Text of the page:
Millennium Post

Hostage to Hostiles

The 1960s was not the last time goods of political provenance became money-spinners in the USA. Some 10–15 years ago, the Bedouin keffiyeh was a wardrobe 'must-have' for the teens-andtwenties crowd. Macy's sold them … made in China. By now, of course, fashion has moved on.

Back in the 1960s, an age when radio was still the most important medium for pop songs, a tune called Guantanamera caught on among American youngsters. The lyrics were in Spanish so hardly anyone understood what the song was about, but it was cool and kids knew that it was somehow linked up with counter-culture politics. The better aware youngsters knew that it had a Cuba connection. Cuba was a no-no place as per the US government, so obviously Cuba was cool. This was also the time when the very first Che Guevarra t-shirts began to appear. Sales took off immediately. Few of the buyers could have named the face and even fewer could have said anything about the actual person whose image was depicted … but so what? Kids liked the song and the t-shirt for the same reason: They were just cool, that's all.

The 1960s was not the last time goods of political provenance became money-spinners in the USA. Some 10–15 years ago, the Bedouin keffiyeh was a wardrobe 'must-have' for the teens-andtwenties crowd. Macy's sold them … made in China. By now, of course, fashion has moved on.

What does this have to do with the post-militancy years in Punjab?

Radical Chic

For quite some time now, Sant Jarnail Singh Bhindranwale has been cool. The makers of t-shirts, coffee mugs, key-chains, car decals, framed photos and various other such items have struck gold in images of the Sant as well as Khalistan and Babbar Khalsa logos and just about anything written in Gurmukhi script.

When this development was first reported 4–5 years back, the sleuths of India's various state, central and military intelligence agencies were naturally thrilled as it gave them one more 'specter' to shout about. As of 2019, the shops are still doing brisk business, but the predicted disturbance has not materialized.

How logical is it to raise the alarm over militant memorabilia in first place? Ask yourself … If you were preparing to loot an armory or blow up a police station, would you roam around flaunting a Babbar bumper sticker or a kharkoo t-shirt? As with the Guevarra t-shirts and arabi rumals, it is unlikely that many purchasers are preparing to overthrow the state.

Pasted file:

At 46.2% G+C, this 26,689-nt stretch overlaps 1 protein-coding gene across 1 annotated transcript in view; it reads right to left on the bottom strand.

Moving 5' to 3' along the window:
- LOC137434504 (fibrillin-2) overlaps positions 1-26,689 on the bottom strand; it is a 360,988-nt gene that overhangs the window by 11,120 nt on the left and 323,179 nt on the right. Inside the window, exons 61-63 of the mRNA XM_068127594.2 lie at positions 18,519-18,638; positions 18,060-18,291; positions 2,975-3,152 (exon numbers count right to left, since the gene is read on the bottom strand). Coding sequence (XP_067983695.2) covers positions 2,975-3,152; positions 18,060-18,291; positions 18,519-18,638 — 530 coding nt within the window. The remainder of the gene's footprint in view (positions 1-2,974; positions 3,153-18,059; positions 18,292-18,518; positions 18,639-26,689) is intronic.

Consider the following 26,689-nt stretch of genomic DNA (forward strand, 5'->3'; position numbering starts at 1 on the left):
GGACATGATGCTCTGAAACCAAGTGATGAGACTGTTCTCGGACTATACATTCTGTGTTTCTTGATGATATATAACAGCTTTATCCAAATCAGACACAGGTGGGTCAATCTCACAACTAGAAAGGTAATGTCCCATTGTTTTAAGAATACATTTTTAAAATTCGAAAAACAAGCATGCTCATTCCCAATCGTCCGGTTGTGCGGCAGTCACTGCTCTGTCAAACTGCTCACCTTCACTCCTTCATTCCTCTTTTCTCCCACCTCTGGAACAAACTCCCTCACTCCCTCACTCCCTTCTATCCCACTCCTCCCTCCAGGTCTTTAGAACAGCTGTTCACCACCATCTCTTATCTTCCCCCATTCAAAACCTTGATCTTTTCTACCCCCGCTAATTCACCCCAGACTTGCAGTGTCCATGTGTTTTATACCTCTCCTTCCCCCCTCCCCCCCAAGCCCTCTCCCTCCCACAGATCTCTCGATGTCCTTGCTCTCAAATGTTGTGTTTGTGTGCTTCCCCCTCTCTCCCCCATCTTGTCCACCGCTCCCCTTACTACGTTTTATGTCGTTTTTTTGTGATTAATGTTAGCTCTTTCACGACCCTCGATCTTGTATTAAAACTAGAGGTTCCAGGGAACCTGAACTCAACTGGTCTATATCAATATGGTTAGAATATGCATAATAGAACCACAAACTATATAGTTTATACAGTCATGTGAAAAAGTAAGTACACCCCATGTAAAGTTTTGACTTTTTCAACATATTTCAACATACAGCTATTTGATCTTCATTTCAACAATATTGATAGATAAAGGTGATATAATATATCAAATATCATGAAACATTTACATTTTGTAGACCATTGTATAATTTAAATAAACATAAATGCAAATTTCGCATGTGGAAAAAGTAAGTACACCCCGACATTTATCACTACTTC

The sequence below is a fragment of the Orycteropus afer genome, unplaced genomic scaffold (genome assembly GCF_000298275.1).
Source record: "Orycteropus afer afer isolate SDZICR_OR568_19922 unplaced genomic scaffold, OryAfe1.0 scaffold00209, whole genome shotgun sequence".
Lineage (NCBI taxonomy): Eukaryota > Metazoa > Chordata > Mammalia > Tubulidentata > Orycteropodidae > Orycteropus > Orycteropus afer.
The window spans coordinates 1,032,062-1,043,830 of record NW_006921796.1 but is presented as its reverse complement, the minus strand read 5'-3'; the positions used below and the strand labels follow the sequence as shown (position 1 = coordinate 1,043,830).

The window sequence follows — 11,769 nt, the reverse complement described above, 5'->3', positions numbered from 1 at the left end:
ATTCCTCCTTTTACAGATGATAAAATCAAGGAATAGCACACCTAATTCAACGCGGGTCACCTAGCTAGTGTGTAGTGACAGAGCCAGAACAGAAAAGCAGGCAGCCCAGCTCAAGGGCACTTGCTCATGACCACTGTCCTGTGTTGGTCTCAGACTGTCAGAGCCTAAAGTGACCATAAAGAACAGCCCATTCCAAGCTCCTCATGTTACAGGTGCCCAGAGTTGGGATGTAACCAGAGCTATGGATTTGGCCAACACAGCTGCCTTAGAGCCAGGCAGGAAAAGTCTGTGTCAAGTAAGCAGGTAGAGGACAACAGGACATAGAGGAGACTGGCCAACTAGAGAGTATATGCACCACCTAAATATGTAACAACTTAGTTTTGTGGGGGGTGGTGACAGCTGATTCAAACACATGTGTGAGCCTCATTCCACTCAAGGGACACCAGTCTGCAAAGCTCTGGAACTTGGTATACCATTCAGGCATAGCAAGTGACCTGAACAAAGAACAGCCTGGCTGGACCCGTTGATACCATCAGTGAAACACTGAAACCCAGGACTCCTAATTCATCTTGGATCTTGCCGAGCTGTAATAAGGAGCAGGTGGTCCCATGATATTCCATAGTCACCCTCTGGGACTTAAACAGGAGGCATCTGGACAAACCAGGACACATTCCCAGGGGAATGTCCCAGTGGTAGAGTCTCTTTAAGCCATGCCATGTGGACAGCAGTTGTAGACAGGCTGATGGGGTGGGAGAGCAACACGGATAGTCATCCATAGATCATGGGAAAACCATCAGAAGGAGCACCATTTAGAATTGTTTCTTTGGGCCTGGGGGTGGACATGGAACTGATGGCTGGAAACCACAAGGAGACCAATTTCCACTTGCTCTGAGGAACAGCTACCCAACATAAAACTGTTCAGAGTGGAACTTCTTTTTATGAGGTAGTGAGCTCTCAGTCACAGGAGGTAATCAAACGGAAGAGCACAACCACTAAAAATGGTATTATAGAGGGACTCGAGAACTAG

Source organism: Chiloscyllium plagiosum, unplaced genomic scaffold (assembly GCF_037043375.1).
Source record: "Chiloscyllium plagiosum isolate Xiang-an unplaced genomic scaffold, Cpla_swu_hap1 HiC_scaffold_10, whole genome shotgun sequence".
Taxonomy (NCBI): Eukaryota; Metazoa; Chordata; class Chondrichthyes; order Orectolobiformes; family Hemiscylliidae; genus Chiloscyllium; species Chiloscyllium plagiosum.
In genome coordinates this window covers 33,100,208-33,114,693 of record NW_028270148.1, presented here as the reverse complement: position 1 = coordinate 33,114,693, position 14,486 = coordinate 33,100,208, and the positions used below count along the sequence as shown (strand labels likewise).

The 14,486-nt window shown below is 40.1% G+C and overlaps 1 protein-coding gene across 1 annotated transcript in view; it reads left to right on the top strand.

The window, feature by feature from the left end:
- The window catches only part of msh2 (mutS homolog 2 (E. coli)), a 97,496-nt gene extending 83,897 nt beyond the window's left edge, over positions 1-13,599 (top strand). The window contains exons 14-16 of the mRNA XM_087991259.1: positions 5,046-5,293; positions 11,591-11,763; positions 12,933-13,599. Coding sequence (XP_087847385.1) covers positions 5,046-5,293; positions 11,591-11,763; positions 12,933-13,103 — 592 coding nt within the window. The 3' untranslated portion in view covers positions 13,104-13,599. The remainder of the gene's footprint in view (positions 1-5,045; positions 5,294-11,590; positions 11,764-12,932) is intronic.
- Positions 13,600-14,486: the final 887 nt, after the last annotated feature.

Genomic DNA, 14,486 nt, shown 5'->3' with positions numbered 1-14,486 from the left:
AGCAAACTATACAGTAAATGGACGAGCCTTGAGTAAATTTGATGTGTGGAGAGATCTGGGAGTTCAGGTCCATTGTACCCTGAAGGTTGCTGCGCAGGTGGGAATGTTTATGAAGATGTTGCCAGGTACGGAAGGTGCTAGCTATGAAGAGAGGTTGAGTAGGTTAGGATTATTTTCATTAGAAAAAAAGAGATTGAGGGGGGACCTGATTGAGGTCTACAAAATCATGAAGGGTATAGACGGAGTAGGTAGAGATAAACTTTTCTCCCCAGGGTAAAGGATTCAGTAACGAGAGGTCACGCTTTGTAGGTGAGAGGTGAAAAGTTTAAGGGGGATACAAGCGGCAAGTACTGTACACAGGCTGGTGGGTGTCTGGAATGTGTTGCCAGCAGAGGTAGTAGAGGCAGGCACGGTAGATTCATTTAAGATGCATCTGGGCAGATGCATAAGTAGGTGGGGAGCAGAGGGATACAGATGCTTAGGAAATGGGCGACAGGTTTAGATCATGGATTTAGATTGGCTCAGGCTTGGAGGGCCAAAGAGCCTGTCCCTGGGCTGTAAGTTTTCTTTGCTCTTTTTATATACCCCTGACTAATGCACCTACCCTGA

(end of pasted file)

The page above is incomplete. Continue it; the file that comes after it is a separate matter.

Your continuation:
Getting back to the t-shirts themselves … the popularity of the Bhindranwale t-shirt comes with a heavy tadka (seasoning) of irony. (The irony being that strong evidence supports the contention that the Congress party bankrolled the Sant with the intention of cutting down the Akalis.) But irony is generally lost on shoppers. Cool quotient determines sales; cool is determined by image and image is determined by the angle of vision—in this case, the shaheed angle. It must be admitted that the Sant's image is perfect.

And the audio is perfect too. Aside from t-shirts, etc., recordings of the Sant's speeches do good business, which means that the emotional chord the Sant struck 40 years ago still resonates. Tape buyers want to be told that destiny calls them to freedom and honour if they will but purify themselves and return to the true faith.

Radical sentiments also find expression in music. For example, the Straight Outta Khalistan series of albums by Jagowala Jatha. Traditional kavishar vaaran has been updated to something that resembles Punjabi rap. Production values are highly sophisticated.

If It's Cool in California

The Indian buyer's perception of cool is often imported. While it used to take at least a year for foreign trends to filter into the country; now, thanks to cyber speed, we get same-day delivery. Possibly, the fascination with confrontational merchandise reflects the tastes of a section of the vast Sikh diaspora.

But why would the fashion of defiance catch the fancy of Sikhs living abroad? Let's think about the USA. What persons there would a Sikh have to defy or face courageously? Armed and unhinged white men? Actually, armed and unhinged white men are a danger to everybody in America, but Sikhs might feel particularly at risk because mass murderers are just the type to suppose that turban plus beard equals jihadi.

What Sikhs do not have to stand up to is the government; the American government does not attack anyone on the basis of any religion. If a person expresses his faith by beating tom-toms and sacrificing black chickens in the middle of the night, that's not only okay, it's his constitutional right. The same situation obtains in Canada, Britain and European countries that are home to a large number of Sikhs.